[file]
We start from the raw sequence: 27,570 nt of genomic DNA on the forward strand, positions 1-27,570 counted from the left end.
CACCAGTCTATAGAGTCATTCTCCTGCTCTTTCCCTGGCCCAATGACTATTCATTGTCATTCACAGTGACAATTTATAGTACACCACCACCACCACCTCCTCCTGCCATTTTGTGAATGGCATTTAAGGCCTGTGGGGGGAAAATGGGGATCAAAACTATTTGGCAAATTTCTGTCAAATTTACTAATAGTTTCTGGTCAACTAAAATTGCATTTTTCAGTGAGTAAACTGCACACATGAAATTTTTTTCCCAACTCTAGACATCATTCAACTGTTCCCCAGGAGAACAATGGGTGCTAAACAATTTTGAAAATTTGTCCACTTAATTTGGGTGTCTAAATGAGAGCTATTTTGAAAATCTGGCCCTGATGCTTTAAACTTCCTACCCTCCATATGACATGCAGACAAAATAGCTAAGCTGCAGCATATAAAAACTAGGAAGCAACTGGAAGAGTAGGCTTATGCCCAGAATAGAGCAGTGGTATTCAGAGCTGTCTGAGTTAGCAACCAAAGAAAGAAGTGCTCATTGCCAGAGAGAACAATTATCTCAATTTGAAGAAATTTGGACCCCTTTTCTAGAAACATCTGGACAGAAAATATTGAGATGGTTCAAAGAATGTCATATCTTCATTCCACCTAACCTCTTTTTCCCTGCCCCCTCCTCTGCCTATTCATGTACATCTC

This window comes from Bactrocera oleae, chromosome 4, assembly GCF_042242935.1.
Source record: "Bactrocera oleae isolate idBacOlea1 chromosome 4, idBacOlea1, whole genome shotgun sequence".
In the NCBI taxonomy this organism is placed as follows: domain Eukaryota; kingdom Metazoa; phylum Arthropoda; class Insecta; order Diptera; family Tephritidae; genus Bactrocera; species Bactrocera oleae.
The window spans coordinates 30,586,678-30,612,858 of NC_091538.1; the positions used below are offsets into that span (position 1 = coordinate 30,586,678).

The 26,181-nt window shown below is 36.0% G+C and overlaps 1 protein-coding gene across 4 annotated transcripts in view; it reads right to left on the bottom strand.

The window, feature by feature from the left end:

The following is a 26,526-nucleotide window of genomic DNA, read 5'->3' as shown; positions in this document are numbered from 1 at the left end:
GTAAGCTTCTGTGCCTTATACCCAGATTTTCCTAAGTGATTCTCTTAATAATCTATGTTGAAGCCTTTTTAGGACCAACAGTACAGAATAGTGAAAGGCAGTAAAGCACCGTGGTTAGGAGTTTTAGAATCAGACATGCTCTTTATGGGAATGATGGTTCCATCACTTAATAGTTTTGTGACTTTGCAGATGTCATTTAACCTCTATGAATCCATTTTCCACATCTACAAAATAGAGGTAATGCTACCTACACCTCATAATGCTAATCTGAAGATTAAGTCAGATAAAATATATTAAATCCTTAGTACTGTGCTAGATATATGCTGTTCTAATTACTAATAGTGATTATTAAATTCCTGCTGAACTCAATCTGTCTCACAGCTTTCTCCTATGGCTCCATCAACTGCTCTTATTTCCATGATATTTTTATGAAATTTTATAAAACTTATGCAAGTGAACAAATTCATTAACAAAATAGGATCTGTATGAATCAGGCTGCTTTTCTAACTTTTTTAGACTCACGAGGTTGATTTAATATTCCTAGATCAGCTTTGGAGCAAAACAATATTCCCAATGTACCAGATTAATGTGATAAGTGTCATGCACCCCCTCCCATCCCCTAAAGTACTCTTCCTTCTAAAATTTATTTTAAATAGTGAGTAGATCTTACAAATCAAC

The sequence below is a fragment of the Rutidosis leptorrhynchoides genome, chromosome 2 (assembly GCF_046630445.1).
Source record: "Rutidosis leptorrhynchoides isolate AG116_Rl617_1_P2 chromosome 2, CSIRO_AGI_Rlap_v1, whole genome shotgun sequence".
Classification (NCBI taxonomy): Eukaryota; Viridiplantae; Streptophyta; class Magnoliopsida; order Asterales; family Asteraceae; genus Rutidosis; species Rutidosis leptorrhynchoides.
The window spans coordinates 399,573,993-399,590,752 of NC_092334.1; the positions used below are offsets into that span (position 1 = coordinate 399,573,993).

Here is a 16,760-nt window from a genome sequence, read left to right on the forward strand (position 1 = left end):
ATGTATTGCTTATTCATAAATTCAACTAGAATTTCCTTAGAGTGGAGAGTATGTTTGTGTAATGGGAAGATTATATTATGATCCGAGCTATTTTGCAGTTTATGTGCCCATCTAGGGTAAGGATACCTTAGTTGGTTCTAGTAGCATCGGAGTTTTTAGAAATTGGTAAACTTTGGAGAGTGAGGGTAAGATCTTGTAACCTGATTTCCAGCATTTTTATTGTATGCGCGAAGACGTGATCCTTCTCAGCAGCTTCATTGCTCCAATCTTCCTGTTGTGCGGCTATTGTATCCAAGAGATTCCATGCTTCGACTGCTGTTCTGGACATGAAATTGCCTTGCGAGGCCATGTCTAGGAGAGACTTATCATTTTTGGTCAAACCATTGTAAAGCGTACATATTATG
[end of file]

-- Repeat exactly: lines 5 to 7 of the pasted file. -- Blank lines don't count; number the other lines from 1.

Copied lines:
In the NCBI taxonomy this organism is placed as follows: domain Eukaryota; kingdom Metazoa; phylum Arthropoda; class Insecta; order Diptera; family Tephritidae; genus Bactrocera; species Bactrocera oleae.
The window spans coordinates 30,586,678-30,612,858 of NC_091538.1; the positions used below are offsets into that span (position 1 = coordinate 30,586,678).

The 26,181-nt window shown below is 36.0% G+C and overlaps 1 protein-coding gene across 4 annotated transcripts in view; it reads right to left on the bottom strand.